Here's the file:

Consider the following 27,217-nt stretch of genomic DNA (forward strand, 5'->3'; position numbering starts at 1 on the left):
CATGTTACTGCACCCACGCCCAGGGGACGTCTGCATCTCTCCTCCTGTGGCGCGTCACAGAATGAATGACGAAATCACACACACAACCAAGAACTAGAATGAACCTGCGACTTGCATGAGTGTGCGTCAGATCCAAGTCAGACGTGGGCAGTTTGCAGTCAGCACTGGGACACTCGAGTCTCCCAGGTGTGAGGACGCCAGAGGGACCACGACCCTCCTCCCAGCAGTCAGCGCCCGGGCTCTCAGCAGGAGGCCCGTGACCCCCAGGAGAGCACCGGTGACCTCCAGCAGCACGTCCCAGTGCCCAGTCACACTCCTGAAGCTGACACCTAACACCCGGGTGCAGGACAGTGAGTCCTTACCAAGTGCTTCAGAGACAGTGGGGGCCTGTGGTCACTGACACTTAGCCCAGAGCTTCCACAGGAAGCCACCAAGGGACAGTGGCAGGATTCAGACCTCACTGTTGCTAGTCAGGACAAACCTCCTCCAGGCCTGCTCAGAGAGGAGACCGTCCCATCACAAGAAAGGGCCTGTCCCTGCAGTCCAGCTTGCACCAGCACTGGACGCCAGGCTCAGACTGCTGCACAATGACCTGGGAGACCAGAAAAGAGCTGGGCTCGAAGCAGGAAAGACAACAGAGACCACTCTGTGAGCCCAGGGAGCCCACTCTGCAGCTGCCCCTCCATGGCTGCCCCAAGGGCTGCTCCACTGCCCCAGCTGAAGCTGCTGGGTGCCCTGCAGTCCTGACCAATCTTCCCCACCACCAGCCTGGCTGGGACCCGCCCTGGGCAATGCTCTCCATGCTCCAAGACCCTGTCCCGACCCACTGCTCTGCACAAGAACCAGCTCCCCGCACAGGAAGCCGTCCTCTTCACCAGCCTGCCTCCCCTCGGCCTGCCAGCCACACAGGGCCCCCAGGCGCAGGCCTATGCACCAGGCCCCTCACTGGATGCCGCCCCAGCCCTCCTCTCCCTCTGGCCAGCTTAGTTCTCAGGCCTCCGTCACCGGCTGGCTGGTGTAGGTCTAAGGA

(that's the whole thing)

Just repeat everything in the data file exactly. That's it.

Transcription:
Consider the following 27,217-nt stretch of genomic DNA (forward strand, 5'->3'; position numbering starts at 1 on the left):
CATGTTACTGCACCCACGCCCAGGGGACGTCTGCATCTCTCCTCCTGTGGCGCGTCACAGAATGAATGACGAAATCACACACACAACCAAGAACTAGAATGAACCTGCGACTTGCATGAGTGTGCGTCAGATCCAAGTCAGACGTGGGCAGTTTGCAGTCAGCACTGGGACACTCGAGTCTCCCAGGTGTGAGGACGCCAGAGGGACCACGACCCTCCTCCCAGCAGTCAGCGCCCGGGCTCTCAGCAGGAGGCCCGTGACCCCCAGGAGAGCACCGGTGACCTCCAGCAGCACGTCCCAGTGCCCAGTCACACTCCTGAAGCTGACACCTAACACCCGGGTGCAGGACAGTGAGTCCTTACCAAGTGCTTCAGAGACAGTGGGGGCCTGTGGTCACTGACACTTAGCCCAGAGCTTCCACAGGAAGCCACCAAGGGACAGTGGCAGGATTCAGACCTCACTGTTGCTAGTCAGGACAAACCTCCTCCAGGCCTGCTCAGAGAGGAGACCGTCCCATCACAAGAAAGGGCCTGTCCCTGCAGTCCAGCTTGCACCAGCACTGGACGCCAGGCTCAGACTGCTGCACAATGACCTGGGAGACCAGAAAAGAGCTGGGCTCGAAGCAGGAAAGACAACAGAGACCACTCTGTGAGCCCAGGGAGCCCACTCTGCAGCTGCCCCTCCATGGCTGCCCCAAGGGCTGCTCCACTGCCCCAGCTGAAGCTGCTGGGTGCCCTGCAGTCCTGACCAATCTTCCCCACCACCAGCCTGGCTGGGACCCGCCCTGGGCAATGCTCTCCATGCTCCAAGACCCTGTCCCGACCCACTGCTCTGCACAAGAACCAGCTCCCCGCACAGGAAGCCGTCCTCTTCACCAGCCTGCCTCCCCTCGGCCTGCCAGCCACACAGGGCCCCCAGGCGCAGGCCTATGCACCAGGCCCCTCACTGGATGCCGCCCCAGCCCTCCTCTCCCTCTGGCCAGCTTAGTTCTCAGGCCTCCGTCACCGGCTGGCTGGTGTAGGTCTAAGGA